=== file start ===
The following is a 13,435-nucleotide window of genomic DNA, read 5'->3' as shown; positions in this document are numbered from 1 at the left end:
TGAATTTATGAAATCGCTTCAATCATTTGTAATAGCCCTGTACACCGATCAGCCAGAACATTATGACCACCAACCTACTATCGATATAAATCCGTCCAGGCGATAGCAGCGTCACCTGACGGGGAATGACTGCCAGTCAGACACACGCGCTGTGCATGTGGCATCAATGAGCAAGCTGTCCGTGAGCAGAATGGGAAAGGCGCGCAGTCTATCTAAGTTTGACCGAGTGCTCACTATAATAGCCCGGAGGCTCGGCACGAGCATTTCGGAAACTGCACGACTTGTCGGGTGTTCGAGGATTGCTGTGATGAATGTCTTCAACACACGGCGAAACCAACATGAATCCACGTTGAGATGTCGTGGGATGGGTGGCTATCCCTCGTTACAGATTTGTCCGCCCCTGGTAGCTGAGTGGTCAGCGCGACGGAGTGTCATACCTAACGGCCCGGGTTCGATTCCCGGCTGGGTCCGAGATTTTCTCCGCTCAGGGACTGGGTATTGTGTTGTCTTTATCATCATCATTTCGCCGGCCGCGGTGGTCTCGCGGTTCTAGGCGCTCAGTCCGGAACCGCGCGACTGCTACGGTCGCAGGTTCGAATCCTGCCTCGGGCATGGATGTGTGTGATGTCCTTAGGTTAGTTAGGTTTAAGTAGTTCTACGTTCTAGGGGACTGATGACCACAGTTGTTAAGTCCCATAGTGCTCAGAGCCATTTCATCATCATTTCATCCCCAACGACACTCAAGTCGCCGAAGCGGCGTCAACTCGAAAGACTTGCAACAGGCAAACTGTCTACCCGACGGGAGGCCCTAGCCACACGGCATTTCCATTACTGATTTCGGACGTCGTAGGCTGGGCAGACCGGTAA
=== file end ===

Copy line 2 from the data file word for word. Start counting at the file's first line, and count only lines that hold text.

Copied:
TGAATTTATGAAATCGCTTCAATCATTTGTAATAGCCCTGTACACCGATCAGCCAGAACATTATGACCACCAACCTACTATCGATATAAATCCGTCCAGGCGATAGCAGCGTCACCTGACGGGGAATGACTGCCAGTCAGACACACGCGCTGTGCATGTGGCATCAATGAGCAAGCTGTCCGTGAGCAGAATGGGAAAGGCGCGCAGTCTATCTAAGTTTGACCGAGTGCTCACTATAATAGCCCGGAGGCTCGGCACGAGCATTTCGGAAACTGCACGACTTGTCGGGTGTTCGAGGATTGCTGTGATGAATGTCTTCAACACACGGCGAAACCAACATGAATCCACGTTGAGATGTCGTGGGATGGGTGGCTATCCCTCGTTACAGATTTGTCCGCCCCTGGTAGCTGAGTGGTCAGCGCGACGGAGTGTCATACCTAACGGCCCGGGTTCGATTCCCGGCTGGGTCCGAGATTTTCTCCGCTCAGGGACTGGGTATTGTGTTGTCTTTATCATCATCATTTCGCCGGCCGCGGTGGTCTCGCGGTTCTAGGCGCTCAGTCCGGAACCGCGCGACTGCTACGGTCGCAGGTTCGAATCCTGCCTCGGGCATGGATGTGTGTGATGTCCTTAGGTTAGTTAGGTTTAAGTAGTTCTACGTTCTAGGGGACTGATGACCACAGTTGTTAAGTCCCATAGTGCTCAGAGCCATTTCATCATCATTTCATCCCCAACGACACTCAAGTCGCCGAAGCGGCGTCAACTCGAAAGACTTGCAACAGGCAAACTGTCTACCCGACGGGAGGCCCTAGCCACACGGCATTTCCATTACTGATTTCGGACGTCGTAGGCTGGGCAGACCGGTAA